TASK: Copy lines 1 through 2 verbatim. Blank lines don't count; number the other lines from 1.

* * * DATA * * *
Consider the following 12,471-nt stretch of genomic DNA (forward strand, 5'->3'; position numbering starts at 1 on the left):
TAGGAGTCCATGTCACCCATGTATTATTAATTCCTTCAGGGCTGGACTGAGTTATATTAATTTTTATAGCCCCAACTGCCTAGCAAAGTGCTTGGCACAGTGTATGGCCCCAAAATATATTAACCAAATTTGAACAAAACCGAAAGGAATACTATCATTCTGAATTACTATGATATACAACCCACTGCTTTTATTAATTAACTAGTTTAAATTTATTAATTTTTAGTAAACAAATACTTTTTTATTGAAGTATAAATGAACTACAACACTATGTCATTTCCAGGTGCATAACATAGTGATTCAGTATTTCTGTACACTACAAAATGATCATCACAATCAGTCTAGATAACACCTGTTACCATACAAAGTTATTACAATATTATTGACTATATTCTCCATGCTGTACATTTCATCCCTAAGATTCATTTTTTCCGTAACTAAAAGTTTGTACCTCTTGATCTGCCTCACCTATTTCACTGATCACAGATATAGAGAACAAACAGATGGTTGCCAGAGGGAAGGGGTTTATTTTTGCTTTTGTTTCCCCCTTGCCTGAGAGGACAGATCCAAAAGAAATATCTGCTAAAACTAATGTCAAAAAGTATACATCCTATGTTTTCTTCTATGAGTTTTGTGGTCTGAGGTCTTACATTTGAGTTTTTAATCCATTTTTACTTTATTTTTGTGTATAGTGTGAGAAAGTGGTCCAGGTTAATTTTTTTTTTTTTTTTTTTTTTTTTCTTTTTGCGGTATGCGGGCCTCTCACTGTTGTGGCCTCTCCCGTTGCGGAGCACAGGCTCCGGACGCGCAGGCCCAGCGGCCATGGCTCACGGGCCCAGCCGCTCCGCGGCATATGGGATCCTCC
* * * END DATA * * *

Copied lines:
Consider the following 12,471-nt stretch of genomic DNA (forward strand, 5'->3'; position numbering starts at 1 on the left):
TAGGAGTCCATGTCACCCATGTATTATTAATTCCTTCAGGGCTGGACTGAGTTATATTAATTTTTATAGCCCCAACTGCCTAGCAAAGTGCTTGGCACAGTGTATGGCCCCAAAATATATTAACCAAATTTGAACAAAACCGAAAGGAATACTATCATTCTGAATTACTATGATATACAACCCACTGCTTTTATTAATTAACTAGTTTAAATTTATTAATTTTTAGTAAACAAATACTTTTTTATTGAAGTATAAATGAACTACAACACTATGTCATTTCCAGGTGCATAACATAGTGATTCAGTATTTCTGTACACTACAAAATGATCATCACAATCAGTCTAGATAACACCTGTTACCATACAAAGTTATTACAATATTATTGACTATATTCTCCATGCTGTACATTTCATCCCTAAGATTCATTTTTTCCGTAACTAAAAGTTTGTACCTCTTGATCTGCCTCACCTATTTCACTGATCACAGATATAGAGAACAAACAGATGGTTGCCAGAGGGAAGGGGTTTATTTTTGCTTTTGTTTCCCCCTTGCCTGAGAGGACAGATCCAAAAGAAATATCTGCTAAAACTAATGTCAAAAAGTATACATCCTATGTTTTCTTCTATGAGTTTTGTGGTCTGAGGTCTTACATTTGAGTTTTTAATCCATTTTTACTTTATTTTTGTGTATAGTGTGAGAAAGTGGTCCAGGTTAATTTTTTTTTTTTTTTTTTTTTTTTTCTTTTTGCGGTATGCGGGCCTCTCACTGTTGTGGCCTCTCCCGTTGCGGAGCACAGGCTCCGGACGCGCAGGCCCAGCGGCCATGGCTCACGGGCCCAGCCGCTCCGCGGCATATGGGATCCTCC